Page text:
Pretty Lawns and Gardens: The necessary response to ecological crime

The U.S. Department of the Interior protects vast tracts of land across the United States, preserving the pristine beauty of the North American continent for generations to come. Sort of. Only 28 percent of the land in our country is federally owned, and when it comes to protecting the rest of our nation’s beauty, our government often falls far, far short of its duty. The Washington Post recently reported that a 14-year-long oil spill in the Gulf of Mexico from a sunken offshore drilling rig owned by Taylor Energy could soon overtake BP’s infamous Deepwater Horizon disaster as the largest oil spill ever. Over the last decade and a half, Taylor Energy has not been held accountable — and, until recently, hadn’t been fully investigated.

This doesn’t sound like protecting the grandeur of our country to me. The pristine waters off our coasts are just as important as the mountains of Nevada. That our government puts so much faith in markets and corporations, and that we, citizens of a global superpower, allow our natural treasures to be destroyed right under our noses, is shameful. I firmly believe that we citizens can protect our lands and waters.

What can a global superpower do for its present and future citizens to guarantee that their nation will remain intact and beautiful indefinitely? Amend the Constitution and enact a “corporate death penalty.”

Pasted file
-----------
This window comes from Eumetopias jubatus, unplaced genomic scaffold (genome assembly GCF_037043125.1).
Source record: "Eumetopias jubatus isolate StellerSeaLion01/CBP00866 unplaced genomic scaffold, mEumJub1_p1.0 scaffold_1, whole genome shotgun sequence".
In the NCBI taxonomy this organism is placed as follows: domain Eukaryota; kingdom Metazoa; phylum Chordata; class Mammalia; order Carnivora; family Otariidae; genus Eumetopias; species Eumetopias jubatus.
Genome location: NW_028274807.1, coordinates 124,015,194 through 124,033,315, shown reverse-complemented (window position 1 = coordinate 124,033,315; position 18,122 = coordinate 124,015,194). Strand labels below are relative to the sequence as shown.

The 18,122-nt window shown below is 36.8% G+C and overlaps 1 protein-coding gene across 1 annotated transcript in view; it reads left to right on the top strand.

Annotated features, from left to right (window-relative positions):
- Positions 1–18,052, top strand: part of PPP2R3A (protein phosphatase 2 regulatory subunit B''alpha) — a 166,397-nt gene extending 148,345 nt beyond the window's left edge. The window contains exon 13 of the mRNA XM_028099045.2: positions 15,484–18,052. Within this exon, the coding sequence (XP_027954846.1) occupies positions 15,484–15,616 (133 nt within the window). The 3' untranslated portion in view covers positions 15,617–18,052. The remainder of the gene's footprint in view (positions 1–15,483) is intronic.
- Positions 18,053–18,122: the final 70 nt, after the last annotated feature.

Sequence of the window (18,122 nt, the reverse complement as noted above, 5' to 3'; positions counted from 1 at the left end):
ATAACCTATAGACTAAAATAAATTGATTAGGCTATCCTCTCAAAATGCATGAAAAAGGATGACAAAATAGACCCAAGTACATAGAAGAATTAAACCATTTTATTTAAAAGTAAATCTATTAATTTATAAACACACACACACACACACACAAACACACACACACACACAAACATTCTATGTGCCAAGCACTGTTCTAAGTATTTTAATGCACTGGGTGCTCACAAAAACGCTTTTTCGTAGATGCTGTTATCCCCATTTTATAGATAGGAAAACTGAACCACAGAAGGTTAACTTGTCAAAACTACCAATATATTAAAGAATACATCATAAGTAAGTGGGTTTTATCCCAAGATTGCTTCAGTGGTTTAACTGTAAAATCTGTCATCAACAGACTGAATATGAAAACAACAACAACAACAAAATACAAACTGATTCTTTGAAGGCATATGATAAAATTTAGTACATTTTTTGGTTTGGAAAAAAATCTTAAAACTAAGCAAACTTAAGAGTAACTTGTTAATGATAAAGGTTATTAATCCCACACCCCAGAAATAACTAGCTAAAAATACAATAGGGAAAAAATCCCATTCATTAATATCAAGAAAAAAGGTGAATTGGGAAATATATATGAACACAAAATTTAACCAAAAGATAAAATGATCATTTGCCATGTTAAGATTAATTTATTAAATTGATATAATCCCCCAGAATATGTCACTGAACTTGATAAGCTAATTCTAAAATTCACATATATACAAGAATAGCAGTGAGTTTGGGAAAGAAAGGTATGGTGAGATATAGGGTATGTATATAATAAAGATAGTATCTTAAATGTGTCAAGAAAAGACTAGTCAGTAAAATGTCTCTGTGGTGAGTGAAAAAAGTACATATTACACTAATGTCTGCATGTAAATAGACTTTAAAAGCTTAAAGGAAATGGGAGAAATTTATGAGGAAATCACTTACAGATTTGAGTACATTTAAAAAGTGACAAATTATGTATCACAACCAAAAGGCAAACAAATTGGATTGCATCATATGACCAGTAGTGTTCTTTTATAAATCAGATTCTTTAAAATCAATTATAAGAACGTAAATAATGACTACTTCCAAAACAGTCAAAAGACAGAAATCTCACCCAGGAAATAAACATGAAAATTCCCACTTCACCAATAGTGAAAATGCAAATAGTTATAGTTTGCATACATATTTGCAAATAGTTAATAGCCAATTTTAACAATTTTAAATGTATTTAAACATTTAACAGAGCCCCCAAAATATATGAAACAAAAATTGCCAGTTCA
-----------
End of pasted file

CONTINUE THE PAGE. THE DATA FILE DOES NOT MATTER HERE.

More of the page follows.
We must push for a constitutional amendment to protect our land, water and air from abuse and degradation. This is a preventative objective and one that is truly attainable with mass action. Whatever form it takes, we must bake the idea of preservation, conservation and national stewardship into our collective conscious. Retaining, protecting and promoting nature and renewal in the United States will secure our financial future much more than frivolity towards resources. By enshrining environmental protections into our legal code, we can set an example for the rest of the world — something we are not currently doing. It’s an essential human right to live free, and we cannot live free if the Earth itself is in shackles.

Further still, we must enforce strong deterrents and punitive measures upon corporations that actively undermine our nation’s environmental health. Fines have never been enough. A company like Taylor Energy that devastates our waters and lies to the government and the people of the United States should be punished with complete asset forfeiture. Total nationalization. Corporate death. We, the people, must be able to hold companies truly accountable under the law. With a punishment this extreme, who would risk violating the natural treasures of our country?

In sum, national parks are a lovely concept, and I personally have enjoyed their open skies, but U.S. environmental policy goes nowhere near far enough. We do not truly protect our lands, waters and skies. We must enshrine the right to a clean environment in our Constitution and harshly punish corporations that flagrantly violate our shared world.


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